December 4, 2020

Carlos Balado: Some uncomfortable data



The trade-off between health and the economy is false, but is a commonplace used in political propaganda. They are united and inseparable. It is like asking, what is preferred in a coin, heads or tails. They would be asking him to choose, to bet, and something similar underlies when it comes to facing health and economy. There is no possible choice because there are some uncomfortable data that are often left out when analyzing priorities.

First, the economy cannot be frozen, mostly because debts keep pace, with or without Covid-19. Second, as revenues decline, due to the economic impact of Covid-19, households must balance debt repayment with reasonable levels of consumption.

From here, the obstacles that must be overcome begin and that, as the canons mandate, is the first point that must be included in a Strategic Plan. A plan that citizens of all countries are waiting for to answer the also uncomfortable question of what do I pay my debts with.

Household debt worldwide was around 40 trillion US dollars by the end of 2019. The ratio of household debt to GDP (debt ratio) peaked at the time of the Great Financial Crisis (GCF) and, after declining in the first half of the 2010s, has remained more or less stable since 2015.

Although, although the debt ratio varies both between countries and over time, the composition of aggregate household debt is very similar, with mortgages accounting for the largest share. Since the Great Financial Crisis, mortgage debt exceeds 90% of total debt in Germany, France, Spain, the United Kingdom and the United States.

According to data from the Bank for International Settlements in Basel, within a country, the proportion of mortgage debt varies significantly between households with different levels of wealth.

The average net wealth of households in the OECD is $ 90,570 and the higher this is in a country, the higher the mortgage debt. In contrast, the lower it is, the greater the debt on auto, consumer and student loans.

The household liquidity buffersIn other words, their ability to continue meeting their financial commitments while maintaining reasonable levels of consumption, in the face of loss of income, are key to their financial recovery.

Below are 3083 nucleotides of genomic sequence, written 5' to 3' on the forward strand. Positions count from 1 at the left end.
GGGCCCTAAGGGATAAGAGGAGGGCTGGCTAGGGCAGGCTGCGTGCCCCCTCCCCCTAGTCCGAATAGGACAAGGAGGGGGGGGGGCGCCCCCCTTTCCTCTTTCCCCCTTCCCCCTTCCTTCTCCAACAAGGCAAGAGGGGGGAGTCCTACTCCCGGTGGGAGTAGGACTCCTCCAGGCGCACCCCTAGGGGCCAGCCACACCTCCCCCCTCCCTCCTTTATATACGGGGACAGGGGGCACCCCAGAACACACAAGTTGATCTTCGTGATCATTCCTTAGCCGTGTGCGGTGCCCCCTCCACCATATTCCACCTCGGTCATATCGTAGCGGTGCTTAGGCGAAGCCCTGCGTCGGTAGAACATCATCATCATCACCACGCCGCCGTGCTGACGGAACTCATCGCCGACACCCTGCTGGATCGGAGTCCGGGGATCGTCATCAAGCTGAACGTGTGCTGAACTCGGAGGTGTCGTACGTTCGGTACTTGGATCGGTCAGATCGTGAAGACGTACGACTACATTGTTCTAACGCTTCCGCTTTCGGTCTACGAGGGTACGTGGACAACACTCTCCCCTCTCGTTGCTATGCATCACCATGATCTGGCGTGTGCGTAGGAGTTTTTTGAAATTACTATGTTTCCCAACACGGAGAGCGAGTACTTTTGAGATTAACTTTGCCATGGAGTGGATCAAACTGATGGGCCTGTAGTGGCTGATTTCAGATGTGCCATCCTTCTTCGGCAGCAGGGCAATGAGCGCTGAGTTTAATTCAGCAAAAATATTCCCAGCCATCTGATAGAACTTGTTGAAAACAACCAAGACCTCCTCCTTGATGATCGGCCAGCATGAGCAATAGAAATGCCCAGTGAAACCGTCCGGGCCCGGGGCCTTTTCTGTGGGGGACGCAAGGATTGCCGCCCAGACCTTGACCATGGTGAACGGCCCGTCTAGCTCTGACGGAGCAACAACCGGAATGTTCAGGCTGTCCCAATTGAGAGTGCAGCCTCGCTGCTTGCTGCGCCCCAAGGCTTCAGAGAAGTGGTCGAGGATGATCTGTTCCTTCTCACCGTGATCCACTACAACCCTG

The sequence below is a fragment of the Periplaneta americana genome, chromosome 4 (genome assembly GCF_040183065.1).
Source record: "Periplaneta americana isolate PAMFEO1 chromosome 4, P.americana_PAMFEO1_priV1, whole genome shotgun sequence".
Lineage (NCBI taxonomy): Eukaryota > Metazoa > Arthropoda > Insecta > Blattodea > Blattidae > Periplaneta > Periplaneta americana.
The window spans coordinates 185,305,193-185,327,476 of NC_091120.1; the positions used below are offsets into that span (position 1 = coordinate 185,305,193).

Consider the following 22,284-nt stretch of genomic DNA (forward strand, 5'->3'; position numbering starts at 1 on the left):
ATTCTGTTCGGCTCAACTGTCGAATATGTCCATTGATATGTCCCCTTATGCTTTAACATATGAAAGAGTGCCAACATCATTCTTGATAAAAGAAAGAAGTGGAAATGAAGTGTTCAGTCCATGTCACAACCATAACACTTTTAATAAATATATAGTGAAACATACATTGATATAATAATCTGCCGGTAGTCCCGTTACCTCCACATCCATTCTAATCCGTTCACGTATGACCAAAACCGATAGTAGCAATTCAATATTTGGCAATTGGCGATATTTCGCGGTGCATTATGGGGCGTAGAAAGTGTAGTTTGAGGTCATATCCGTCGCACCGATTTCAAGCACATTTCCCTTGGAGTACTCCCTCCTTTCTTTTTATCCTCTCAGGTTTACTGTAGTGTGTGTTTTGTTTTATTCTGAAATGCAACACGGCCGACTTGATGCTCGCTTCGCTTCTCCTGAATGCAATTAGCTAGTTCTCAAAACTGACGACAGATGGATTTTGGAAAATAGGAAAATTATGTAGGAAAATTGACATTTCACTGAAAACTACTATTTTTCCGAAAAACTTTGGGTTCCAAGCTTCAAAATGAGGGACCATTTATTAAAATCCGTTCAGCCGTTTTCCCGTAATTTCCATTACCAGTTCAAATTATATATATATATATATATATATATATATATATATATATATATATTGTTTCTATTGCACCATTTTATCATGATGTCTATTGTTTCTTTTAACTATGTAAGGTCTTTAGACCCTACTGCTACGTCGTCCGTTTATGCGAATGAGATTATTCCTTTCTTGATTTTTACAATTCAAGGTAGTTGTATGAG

In Canada, France and Spain, households would have almost a year of coverage and in the United States and Australia they could cover less than a year, provided that households faced a scenario of reduced income by reducing consumption to a minimum level, before beginning to fall behind in paying their debts.

With OECD wealth inequality data it can be seen that households with few resources live by day, their liquidity buffers fall below annual subsistence consumption (half of median income) in all countries except France, Korea and Japan.

In the case of Spain, where the average net income is $ 35,443, households in the middle 20% of the distribution could cover losses for two years before defaulting on their debts, but those included in the bottom 20% of the distribution, would be able to cover a loss of income, derived from an increase of 1.5 in the unemployment rate, for six months.

The resilience of middle-wealth households, or what in political-electoral terms is called the middle class, is very important to balance the economy, their debt is very high and they are more vulnerable in the countries that are most exposed to it. economic shock, as is the case in Spain.

Debts are contracted because you have a job, your job may disappear, or even your health, but debts do not; That is the core of the problem that governments face: that it is possible to work without mortal threats to health is their responsibility and cannot be passed on with a frown to the citizens.

Carlos Balado is CEO of Eurocofin

Carlos BaladoCarlos Balado

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